to. In other words, the group level itself acquires value.
It becomes a positive valence corresponding to a central force
field with the... [forces] keeping the individual in line
with the standards of the group.
Individual Procedures and Group Procedures of Changing Social
If the resistance to change depends partly on the value which
the group standard has for the individual, the resistance
to change should diminish if one diminishes the strength of
the value of the group standard or changes the level perceived
by the individual as having social value.
This second point is one of
the reasons for the effectiveness of “group carried” changes’
resulting from procedures which approach the individuals as
part of face-to-face groups. Perhaps one might expect single
individuals to be more pliable than groups of like-minded
individuals. However, experience in leadership training, in
changing of food habits, work production, criminality, alcoholism,
prejudices, all indicate that it is usual easier to change
individuals formed into a group than to change any one of
them separately.” As long as group standards are unchanged,
the individual will resist changes more strongly the farther
he is to depart from group standards. If the group standard
itself is changed, the resistance which is due to to relation
between individual and group standard is eliminated.
Changing as a Three-step Procedure: Unfreezing, Moving, and
Freezing of a Level.
A change toward a
higher level of group performance is frequently short lived:
after a “shot in the arm”, group life soon returns to the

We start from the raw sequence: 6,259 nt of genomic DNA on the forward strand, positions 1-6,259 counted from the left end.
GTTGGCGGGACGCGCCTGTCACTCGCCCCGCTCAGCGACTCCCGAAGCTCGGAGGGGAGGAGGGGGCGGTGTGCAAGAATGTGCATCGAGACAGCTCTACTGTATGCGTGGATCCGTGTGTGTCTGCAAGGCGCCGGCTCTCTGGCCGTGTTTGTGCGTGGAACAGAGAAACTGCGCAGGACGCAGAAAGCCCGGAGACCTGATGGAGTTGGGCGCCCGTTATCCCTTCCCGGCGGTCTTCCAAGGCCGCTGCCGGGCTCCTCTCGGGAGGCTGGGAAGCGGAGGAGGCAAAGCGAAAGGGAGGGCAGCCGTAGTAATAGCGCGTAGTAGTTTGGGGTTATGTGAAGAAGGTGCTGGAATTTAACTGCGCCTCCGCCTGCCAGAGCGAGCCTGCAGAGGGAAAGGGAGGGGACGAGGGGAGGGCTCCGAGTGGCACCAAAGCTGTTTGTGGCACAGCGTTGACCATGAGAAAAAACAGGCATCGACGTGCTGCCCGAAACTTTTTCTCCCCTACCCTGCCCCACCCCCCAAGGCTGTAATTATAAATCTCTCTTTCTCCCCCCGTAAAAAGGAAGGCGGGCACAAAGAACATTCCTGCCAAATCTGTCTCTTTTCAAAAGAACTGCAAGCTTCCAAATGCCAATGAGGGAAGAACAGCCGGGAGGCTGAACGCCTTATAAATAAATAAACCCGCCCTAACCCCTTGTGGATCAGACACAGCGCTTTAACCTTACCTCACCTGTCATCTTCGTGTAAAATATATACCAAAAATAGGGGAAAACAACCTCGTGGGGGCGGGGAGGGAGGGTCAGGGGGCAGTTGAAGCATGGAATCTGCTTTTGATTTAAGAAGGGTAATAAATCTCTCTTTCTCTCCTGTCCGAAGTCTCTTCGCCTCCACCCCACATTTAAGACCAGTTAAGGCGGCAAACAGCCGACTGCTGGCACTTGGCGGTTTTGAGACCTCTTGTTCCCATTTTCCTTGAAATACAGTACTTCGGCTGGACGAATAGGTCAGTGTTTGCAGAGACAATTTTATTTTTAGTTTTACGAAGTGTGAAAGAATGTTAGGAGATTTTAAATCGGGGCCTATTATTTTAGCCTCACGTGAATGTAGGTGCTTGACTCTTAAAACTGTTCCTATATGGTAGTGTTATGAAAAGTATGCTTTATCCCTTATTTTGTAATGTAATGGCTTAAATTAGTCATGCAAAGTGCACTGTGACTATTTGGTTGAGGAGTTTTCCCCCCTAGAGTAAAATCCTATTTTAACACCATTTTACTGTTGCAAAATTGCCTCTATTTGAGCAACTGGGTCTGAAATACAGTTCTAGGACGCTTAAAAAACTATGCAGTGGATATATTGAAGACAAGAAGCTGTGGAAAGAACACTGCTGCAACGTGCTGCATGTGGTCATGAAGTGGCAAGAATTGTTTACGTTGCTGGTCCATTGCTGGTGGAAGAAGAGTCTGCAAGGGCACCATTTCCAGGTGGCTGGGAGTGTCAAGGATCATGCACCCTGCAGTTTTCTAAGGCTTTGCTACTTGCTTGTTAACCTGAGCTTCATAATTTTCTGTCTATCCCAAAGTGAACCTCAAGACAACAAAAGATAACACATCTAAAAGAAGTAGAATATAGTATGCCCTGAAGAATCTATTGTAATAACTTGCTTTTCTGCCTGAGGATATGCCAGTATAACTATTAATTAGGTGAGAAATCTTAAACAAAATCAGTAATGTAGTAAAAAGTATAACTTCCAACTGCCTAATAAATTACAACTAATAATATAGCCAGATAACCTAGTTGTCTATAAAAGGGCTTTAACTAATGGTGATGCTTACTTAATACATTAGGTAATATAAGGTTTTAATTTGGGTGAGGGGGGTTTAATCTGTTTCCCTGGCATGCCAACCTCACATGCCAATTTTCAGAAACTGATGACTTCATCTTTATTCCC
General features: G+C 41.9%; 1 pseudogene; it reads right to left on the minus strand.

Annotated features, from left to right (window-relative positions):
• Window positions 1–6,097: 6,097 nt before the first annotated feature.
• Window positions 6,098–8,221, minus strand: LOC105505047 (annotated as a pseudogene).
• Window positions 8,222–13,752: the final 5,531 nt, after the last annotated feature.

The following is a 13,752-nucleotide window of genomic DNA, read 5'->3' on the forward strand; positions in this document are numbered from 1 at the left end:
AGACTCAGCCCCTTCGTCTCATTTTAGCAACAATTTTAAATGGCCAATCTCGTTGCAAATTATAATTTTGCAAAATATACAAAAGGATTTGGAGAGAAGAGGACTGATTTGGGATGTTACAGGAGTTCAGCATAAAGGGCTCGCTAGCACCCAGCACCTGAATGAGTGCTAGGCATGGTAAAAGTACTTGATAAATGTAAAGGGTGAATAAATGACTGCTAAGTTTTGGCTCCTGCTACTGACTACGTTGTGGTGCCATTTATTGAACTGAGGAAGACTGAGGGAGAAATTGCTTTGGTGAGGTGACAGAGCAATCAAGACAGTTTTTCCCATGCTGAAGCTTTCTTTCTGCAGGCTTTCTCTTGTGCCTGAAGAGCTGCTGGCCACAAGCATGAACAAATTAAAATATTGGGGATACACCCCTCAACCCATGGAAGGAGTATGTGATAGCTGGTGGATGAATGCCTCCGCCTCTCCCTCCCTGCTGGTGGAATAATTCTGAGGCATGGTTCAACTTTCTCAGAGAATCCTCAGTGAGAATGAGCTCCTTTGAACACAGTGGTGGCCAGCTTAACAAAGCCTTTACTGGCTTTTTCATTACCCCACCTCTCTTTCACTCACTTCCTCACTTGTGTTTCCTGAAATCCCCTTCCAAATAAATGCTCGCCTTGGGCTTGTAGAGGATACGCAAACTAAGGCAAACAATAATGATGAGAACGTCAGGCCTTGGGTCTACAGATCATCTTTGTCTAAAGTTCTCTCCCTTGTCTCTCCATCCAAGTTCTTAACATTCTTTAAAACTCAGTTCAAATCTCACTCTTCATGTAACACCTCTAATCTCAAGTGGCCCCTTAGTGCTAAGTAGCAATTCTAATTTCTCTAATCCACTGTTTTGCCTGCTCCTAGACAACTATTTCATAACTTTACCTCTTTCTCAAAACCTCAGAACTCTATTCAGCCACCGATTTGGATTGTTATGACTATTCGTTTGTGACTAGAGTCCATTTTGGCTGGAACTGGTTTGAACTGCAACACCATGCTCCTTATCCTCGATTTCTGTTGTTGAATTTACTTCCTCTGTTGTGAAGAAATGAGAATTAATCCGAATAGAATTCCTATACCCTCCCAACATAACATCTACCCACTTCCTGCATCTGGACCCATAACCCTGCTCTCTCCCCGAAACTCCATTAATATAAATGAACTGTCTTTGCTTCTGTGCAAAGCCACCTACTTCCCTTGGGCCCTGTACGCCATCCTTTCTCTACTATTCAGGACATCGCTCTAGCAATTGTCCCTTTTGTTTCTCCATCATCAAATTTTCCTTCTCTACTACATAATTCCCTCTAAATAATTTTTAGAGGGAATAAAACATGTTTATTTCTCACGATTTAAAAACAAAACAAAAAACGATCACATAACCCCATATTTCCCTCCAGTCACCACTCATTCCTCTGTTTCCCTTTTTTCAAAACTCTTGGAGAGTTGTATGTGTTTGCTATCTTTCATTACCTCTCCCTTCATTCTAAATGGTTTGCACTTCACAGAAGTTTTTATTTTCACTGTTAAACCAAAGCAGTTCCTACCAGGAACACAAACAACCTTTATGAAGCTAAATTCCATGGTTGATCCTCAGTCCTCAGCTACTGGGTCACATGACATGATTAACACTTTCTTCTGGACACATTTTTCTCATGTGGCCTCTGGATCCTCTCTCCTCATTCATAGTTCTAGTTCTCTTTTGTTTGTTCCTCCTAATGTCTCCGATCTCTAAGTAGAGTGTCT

previous level. This indicates that it does not suffice to
define the objective of a planned change in group performance
as the reaching of a different level. Permanency of the new
level, or permanency for a desired period, should be included
in the objective. A successful change includes therefore
UNFREEZING (if necessary) the present level . . .
MOVING to the new level . . . and
group life on the new level.
any level is determined by a force field, permanency implies
that the new force field is made relatively secure against
The “unfreezing” of the present level may involve quite different
problems in different cases. Allport” has described the “catharsis”
which seems to be necessary before prejudices can be removed.
To break open the shell of complacency and self-righteousness,
it is sometimes necessary to bring about deliberately an
emotional stir-up. .
The experiments on group decision reported here cover but
a few of the necessary variations. Although in some cases
the procedure is relatively easily executed, in others it
requires skill and presupposes certain general conditions.
Managers rushing into a factory to raise production by group
decisions are likely to encounter failure. In social management
as in medicine there are no patent medicines and each case
demands careful diagnosis.
One reason why group decision facilitates change is
illustrated by Willerman... . [His study dealt with an eating
cooperative that sought to change from white to whole wheat
bread] When a change was simply requested, the degree of eagerness
varied greatly with the degree of personal preference for
whole wheat. In case group decision, the eagerness seems to
be relatively independent of personal preference; the individual
seems to act mainly as a group member."
Kurt Lewin, “Group Decision and Social Change”
Dissatisfaction (a crisis) for social transformation and